Dave:Well, that certainly shows that miracles are not the key. He did many miracles. And this wasn’t someone doing miracles in the name of Jesus—to get you to believe on Jesus. This is Christ himself! He did the miracles. And they still rejected Him. And we mentioned it before: He raised Lazarus from the dead. The rabbis couldn’t deny it. They knew it; there were witnesses. And they’re going to kill Lazarus to get rid of him! What hardness of heart.
That’s a powerful verse, Tom: “Though he had done so many miracles before them—in their presence, under their scrutiny—yet they believed not on him.”
Tom:Dave, I remember Richard Roberts, the son of Oral Roberts, saying, “A miracle settles it.”
Dave:And having his whole audience—that was at the Word of Faith World Outreach Center there in Dallas, Texas, Robert Tilton’s place. It was a big conference! And some important evangelical leaders were there. And he had the whole audience stand and repeat it: “When I see a miracle, that settles it!” Setting them up for the miracle worker, Antichrist. Because he’s going to do signs and wonders and miracles.
Tom:Lying signs and wonders…
Tom: Verse 38: “That the saying of Isaias the prophet might be fulfilled which he spake, Lord, who hath believed our report? And to whom hath the arm of the Lord been revealed?”
Dave: Well, that’s a tough one, Tom. It’s one that the Calvinists point to, verse 39: “Therefore they could not believe because Isaias said again, he hath blinded their eyes and hardened their heart that they should not see with their eyes nor understand with their heart and be converted, and I should heal them.” It’s not that God did not let them believe. But they have already rejected them. He knows their hearts. It’s like the example that we have of Pharaoh. And it’s referred to in Romans, chapter 9. Before it ever says that God hardened Pharaoh’s heart, it says that Pharaoh hardened his own heart. And God told Moses at the very beginning, “I know he won’t let you go.” Then why did He harden Pharaoh’s heart?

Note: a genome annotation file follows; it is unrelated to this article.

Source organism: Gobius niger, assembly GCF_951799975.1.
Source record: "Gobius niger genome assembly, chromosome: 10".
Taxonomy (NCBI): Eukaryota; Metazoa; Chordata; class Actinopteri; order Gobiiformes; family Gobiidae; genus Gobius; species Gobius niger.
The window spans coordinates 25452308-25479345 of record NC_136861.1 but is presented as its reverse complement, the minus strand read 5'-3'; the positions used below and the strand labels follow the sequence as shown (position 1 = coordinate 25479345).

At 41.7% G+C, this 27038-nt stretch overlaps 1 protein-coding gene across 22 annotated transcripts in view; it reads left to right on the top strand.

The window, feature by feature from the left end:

Because the plagues became so terrifying that Pharaoh would have let the people go but for the wrong reason. He hadn’t changed his heart. He was just scared to death. He wanted to save his own skin. And that’s why he would have let the people go. But his heart hadn’t changed, and so God—in fact, in the Hebrew, the word means He gave him the fortitude, the strength…
Tom: The backbone, the nerve…
Dave: Right. The backbone, the gut…to keep saying “no.” He wanted to say “no,” but he would have abandoned that—he was afraid. So God gave him the courage to keep saying no until he had executed his judgment upon all the gods, and there are people—they’ve rejected His Word, and, Tom, it’s just like you have in 2 Thessalonians, chapter 2: “a strong delusion to believe the lie will be given to those who refused the love of the truth.”
So judgment is going to come on these people, and God is blinding them, but this is what they want to believe!
Tom: Well, again, Dave, you’re underscoring—at least, it seems to me—a willfulness. If you take the will out of this equation—that this was against their will, in other words, they didn’t want to receive the truth. Or, let’s say it another way, they wanted to receive the truth, but God took that away from them, or never allowed them to do that in the first place, where, then, is justice? Where, then, is a fairness that you have to expect of God?
Dave: “Shall not the judge of all the earth do right?” And He does right. And gives every man the opportunity. But these people have hardened their hearts—they’ve rejected the opportunity. In fact, Jesus, in Matthew 24, said, “That generation shall not pass away til all these things are fulfilled.” He didn’t mean a literal generation living in that day, obviously, because there were things that He foretold that couldn’t possibly happen then, and certainly didn’t happen then. But He’s talking about—well, He used the term “generation,” and John the Baptist did too: “Rebellious generation,” “Unbelieving generation,” “Disobedient, gainsaying, perverse generation.” That they would continue in unbelief until Christ intervenes in the midst of Armageddon and rescues them and this is what it’s talking about here.